Everything comes to be from out of its opposite, so that for instance a tall man becomes tall only because he was short before. Similarly, death being the opposite of life, and so living things come to be out of dead things and vice versa. This implies that there is a continuous cycle of life and death, so that when we die we do not stay dead, but come back to life after a period of time. Our soul never dies, however. It is the one thing that conti... ... middle of paper ... ... believes the soul is long-lived, and can outlive many bodies, but argues that this does not show that the soul is immortal.
In the final passage of the Phaedo, Plato provides his final proof, although it may be his last attempt to give his reasoning, it is not very convincing. Plato has some good points and reasoning to believe in the immortality of the soul, but his arguments often seem to make large assumptions without any concrete evidence. In this essay I will attempt to expose some flaws in Plato’s argument while showing how the conclusion can still be convincing for some. According to Plato talking through Socrates, whenever a soul occupies a body, it always brings life with it. This means that the soul is connected with life, and so cannot admit its opposite which is death.
Plato’s Theory of Forms Plato’s Phaedo follows the last hours of philosopher Socrates’ life before his impending execution. Socrates’ followers visit him in jail to try and glean a few last pieces of knowledge from their beloved teacher. The crux of their discussion deals with the question: What happens to souls after death? Socrates attempts to answer the age-old question for his pupils before he finds out firsthand. In his answer, Socrates argues that the soul is immortal and to support this assertion, the philosopher presents four arguments to his listeners: the Argument from Opposites, the Argument from Affinity, the Theory of Recollection, and the Theory of Forms.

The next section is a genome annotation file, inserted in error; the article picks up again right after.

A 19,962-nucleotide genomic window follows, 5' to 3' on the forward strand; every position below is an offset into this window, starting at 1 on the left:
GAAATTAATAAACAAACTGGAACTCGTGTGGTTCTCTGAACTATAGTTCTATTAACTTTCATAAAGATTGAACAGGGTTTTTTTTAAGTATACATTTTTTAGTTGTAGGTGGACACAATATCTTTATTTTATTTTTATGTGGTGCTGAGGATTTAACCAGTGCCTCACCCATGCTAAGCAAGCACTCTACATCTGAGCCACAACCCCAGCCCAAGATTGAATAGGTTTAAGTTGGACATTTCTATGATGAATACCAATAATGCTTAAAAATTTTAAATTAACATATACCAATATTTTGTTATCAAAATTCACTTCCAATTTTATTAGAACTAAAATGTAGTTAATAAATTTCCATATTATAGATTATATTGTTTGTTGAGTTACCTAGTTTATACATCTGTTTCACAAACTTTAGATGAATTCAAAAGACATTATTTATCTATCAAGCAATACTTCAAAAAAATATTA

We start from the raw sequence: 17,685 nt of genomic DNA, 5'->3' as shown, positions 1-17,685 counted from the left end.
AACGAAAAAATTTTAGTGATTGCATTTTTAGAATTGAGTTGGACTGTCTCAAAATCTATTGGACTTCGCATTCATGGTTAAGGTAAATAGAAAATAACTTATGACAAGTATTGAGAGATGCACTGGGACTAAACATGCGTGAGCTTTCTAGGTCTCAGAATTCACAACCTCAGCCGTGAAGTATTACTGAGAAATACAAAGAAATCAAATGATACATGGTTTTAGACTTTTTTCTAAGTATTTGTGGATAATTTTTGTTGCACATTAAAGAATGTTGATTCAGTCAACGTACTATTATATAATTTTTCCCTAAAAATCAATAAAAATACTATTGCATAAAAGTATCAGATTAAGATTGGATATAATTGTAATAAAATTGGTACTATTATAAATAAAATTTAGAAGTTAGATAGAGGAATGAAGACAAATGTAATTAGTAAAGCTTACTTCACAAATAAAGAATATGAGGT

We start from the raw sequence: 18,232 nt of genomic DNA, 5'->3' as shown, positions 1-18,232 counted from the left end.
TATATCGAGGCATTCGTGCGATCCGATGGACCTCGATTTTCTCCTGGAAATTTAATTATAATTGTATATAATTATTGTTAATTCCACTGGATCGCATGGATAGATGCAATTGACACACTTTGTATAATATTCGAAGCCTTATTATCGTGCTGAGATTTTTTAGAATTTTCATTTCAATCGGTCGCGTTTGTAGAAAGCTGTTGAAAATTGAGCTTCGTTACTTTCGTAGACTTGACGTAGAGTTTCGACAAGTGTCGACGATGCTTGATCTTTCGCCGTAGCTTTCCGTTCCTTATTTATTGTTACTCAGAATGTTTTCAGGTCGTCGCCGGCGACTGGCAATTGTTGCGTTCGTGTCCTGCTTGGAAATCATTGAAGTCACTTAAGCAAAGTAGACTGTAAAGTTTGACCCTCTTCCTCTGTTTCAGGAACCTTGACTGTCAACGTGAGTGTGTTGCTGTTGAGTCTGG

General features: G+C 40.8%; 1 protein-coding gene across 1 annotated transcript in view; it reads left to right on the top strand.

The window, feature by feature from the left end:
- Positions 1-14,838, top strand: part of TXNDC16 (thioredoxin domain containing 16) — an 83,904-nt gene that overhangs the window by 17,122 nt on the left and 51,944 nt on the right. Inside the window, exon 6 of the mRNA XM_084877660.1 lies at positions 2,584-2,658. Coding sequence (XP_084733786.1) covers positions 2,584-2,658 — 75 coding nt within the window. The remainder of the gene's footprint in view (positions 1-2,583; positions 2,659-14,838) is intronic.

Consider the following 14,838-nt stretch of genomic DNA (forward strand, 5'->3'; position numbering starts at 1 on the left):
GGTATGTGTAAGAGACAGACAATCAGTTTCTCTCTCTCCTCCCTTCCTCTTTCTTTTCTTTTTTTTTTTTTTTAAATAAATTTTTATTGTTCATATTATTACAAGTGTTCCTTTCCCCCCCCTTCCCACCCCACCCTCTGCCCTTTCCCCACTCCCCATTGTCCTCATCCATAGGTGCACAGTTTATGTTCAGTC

As a result, Socrates provides arguments as to why he believed the soul was immortal and even though all his arguments lacked unconvincing evidence, he does bring up good points. In this paper I will talk about Socrates’ most and least convincing arguments on immortality, and explain what Socrates’ problem was with Anaxagoras. First and foremost, Socrates believed that when a person dies the body is what seems to die while the soul continues to live and exist. Although many suggested that when the body dies the soul dies with it, Socrates provides numerous arguments to prove his point otherwise. The arguments that were presented consisted of The argument of Reincarnation, The argument of Opposites, The argument of Recollection, and The argument of Forms.
In the book Plato 's Phaedo, Socrates argues that the soul will continue to exist, and that it will go on to a better place. The argument begins on the day of Socrates execution with the question of whether it is good or bad to die. In other words, he is arguing that the soul is immortal and indestructible. This argument is contrary to Cebes and Simmias beliefs who argue that even the soul is long lasting, it is not immortal and it is destroyed when the body dies. This paper is going to focus on Socrates four arguments for the soul 's immortality.